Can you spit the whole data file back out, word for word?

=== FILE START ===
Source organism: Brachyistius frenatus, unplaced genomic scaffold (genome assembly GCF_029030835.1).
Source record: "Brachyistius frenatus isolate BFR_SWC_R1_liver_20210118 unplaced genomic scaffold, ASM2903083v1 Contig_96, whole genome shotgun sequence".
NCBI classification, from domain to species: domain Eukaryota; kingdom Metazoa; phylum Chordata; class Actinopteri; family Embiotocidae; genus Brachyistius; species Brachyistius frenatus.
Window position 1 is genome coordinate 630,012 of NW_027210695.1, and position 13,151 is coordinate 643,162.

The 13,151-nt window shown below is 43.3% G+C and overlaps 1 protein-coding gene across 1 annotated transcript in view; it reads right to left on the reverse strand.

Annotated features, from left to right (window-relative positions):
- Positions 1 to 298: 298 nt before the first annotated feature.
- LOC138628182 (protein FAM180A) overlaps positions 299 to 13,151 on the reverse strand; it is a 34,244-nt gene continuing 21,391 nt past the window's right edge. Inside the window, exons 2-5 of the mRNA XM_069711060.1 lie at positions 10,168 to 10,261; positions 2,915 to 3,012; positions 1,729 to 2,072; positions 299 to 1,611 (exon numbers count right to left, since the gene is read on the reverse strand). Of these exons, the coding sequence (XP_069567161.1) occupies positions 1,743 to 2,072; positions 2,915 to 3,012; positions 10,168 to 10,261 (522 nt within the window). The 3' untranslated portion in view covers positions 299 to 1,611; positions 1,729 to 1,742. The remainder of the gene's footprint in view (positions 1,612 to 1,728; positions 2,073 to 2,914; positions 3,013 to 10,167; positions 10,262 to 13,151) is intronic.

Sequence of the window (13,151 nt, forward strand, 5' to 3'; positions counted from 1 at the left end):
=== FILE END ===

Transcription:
Source organism: Brachyistius frenatus, unplaced genomic scaffold (genome assembly GCF_029030835.1).
Source record: "Brachyistius frenatus isolate BFR_SWC_R1_liver_20210118 unplaced genomic scaffold, ASM2903083v1 Contig_96, whole genome shotgun sequence".
NCBI classification, from domain to species: domain Eukaryota; kingdom Metazoa; phylum Chordata; class Actinopteri; family Embiotocidae; genus Brachyistius; species Brachyistius frenatus.
Window position 1 is genome coordinate 630,012 of NW_027210695.1, and position 13,151 is coordinate 643,162.

The 13,151-nt window shown below is 43.3% G+C and overlaps 1 protein-coding gene across 1 annotated transcript in view; it reads right to left on the reverse strand.

Annotated features, from left to right (window-relative positions):
- Positions 1 to 298: 298 nt before the first annotated feature.
- LOC138628182 (protein FAM180A) overlaps positions 299 to 13,151 on the reverse strand; it is a 34,244-nt gene continuing 21,391 nt past the window's right edge. Inside the window, exons 2-5 of the mRNA XM_069711060.1 lie at positions 10,168 to 10,261; positions 2,915 to 3,012; positions 1,729 to 2,072; positions 299 to 1,611 (exon numbers count right to left, since the gene is read on the reverse strand). Of these exons, the coding sequence (XP_069567161.1) occupies positions 1,743 to 2,072; positions 2,915 to 3,012; positions 10,168 to 10,261 (522 nt within the window). The 3' untranslated portion in view covers positions 299 to 1,611; positions 1,729 to 1,742. The remainder of the gene's footprint in view (positions 1,612 to 1,728; positions 2,073 to 2,914; positions 3,013 to 10,167; positions 10,262 to 13,151) is intronic.

Sequence of the window (13,151 nt, forward strand, 5' to 3'; positions counted from 1 at the left end):